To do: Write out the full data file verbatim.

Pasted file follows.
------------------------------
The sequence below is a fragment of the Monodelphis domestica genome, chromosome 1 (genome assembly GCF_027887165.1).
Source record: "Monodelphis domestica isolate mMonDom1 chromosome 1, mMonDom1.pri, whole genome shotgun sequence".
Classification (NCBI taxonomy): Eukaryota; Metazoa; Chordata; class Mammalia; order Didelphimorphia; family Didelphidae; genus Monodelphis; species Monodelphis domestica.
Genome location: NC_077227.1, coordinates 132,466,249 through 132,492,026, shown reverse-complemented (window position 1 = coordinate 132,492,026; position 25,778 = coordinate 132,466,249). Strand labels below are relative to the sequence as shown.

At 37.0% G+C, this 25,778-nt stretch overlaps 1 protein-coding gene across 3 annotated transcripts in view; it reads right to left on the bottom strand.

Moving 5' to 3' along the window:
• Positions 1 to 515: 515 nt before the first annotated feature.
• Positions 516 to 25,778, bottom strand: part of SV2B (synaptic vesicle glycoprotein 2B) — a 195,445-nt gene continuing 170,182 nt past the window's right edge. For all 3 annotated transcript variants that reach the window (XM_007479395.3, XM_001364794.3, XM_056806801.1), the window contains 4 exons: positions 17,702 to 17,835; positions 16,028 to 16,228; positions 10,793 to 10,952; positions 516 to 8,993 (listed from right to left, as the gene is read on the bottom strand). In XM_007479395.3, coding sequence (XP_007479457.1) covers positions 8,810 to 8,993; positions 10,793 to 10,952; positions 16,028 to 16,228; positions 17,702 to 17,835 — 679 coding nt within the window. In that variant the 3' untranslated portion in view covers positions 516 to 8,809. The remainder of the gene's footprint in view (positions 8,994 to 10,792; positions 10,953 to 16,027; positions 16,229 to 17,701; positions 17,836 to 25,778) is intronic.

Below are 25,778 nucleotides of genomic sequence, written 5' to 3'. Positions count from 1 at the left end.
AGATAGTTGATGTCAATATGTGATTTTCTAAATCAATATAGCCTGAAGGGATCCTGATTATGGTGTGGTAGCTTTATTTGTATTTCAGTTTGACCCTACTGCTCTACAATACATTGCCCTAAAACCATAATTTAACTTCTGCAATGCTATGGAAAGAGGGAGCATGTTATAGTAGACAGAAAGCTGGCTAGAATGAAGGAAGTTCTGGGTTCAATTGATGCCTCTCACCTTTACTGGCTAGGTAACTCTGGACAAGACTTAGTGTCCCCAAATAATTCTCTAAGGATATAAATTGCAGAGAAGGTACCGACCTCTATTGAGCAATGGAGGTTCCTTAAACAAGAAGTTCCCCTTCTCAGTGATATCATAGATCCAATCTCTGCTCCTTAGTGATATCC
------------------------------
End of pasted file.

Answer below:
The sequence below is a fragment of the Monodelphis domestica genome, chromosome 1 (genome assembly GCF_027887165.1).
Source record: "Monodelphis domestica isolate mMonDom1 chromosome 1, mMonDom1.pri, whole genome shotgun sequence".
Classification (NCBI taxonomy): Eukaryota; Metazoa; Chordata; class Mammalia; order Didelphimorphia; family Didelphidae; genus Monodelphis; species Monodelphis domestica.
Genome location: NC_077227.1, coordinates 132,466,249 through 132,492,026, shown reverse-complemented (window position 1 = coordinate 132,492,026; position 25,778 = coordinate 132,466,249). Strand labels below are relative to the sequence as shown.

At 37.0% G+C, this 25,778-nt stretch overlaps 1 protein-coding gene across 3 annotated transcripts in view; it reads right to left on the bottom strand.

Moving 5' to 3' along the window:
• Positions 1 to 515: 515 nt before the first annotated feature.
• Positions 516 to 25,778, bottom strand: part of SV2B (synaptic vesicle glycoprotein 2B) — a 195,445-nt gene continuing 170,182 nt past the window's right edge. For all 3 annotated transcript variants that reach the window (XM_007479395.3, XM_001364794.3, XM_056806801.1), the window contains 4 exons: positions 17,702 to 17,835; positions 16,028 to 16,228; positions 10,793 to 10,952; positions 516 to 8,993 (listed from right to left, as the gene is read on the bottom strand). In XM_007479395.3, coding sequence (XP_007479457.1) covers positions 8,810 to 8,993; positions 10,793 to 10,952; positions 16,028 to 16,228; positions 17,702 to 17,835 — 679 coding nt within the window. In that variant the 3' untranslated portion in view covers positions 516 to 8,809. The remainder of the gene's footprint in view (positions 8,994 to 10,792; positions 10,953 to 16,027; positions 16,229 to 17,701; positions 17,836 to 25,778) is intronic.

Below are 25,778 nucleotides of genomic sequence, written 5' to 3'. Positions count from 1 at the left end.
AGATAGTTGATGTCAATATGTGATTTTCTAAATCAATATAGCCTGAAGGGATCCTGATTATGGTGTGGTAGCTTTATTTGTATTTCAGTTTGACCCTACTGCTCTACAATACATTGCCCTAAAACCATAATTTAACTTCTGCAATGCTATGGAAAGAGGGAGCATGTTATAGTAGACAGAAAGCTGGCTAGAATGAAGGAAGTTCTGGGTTCAATTGATGCCTCTCACCTTTACTGGCTAGGTAACTCTGGACAAGACTTAGTGTCCCCAAATAATTCTCTAAGGATATAAATTGCAGAGAAGGTACCGACCTCTATTGAGCAATGGAGGTTCCTTAAACAAGAAGTTCCCCTTCTCAGTGATATCATAGATCCAATCTCTGCTCCTTAGTGATATCC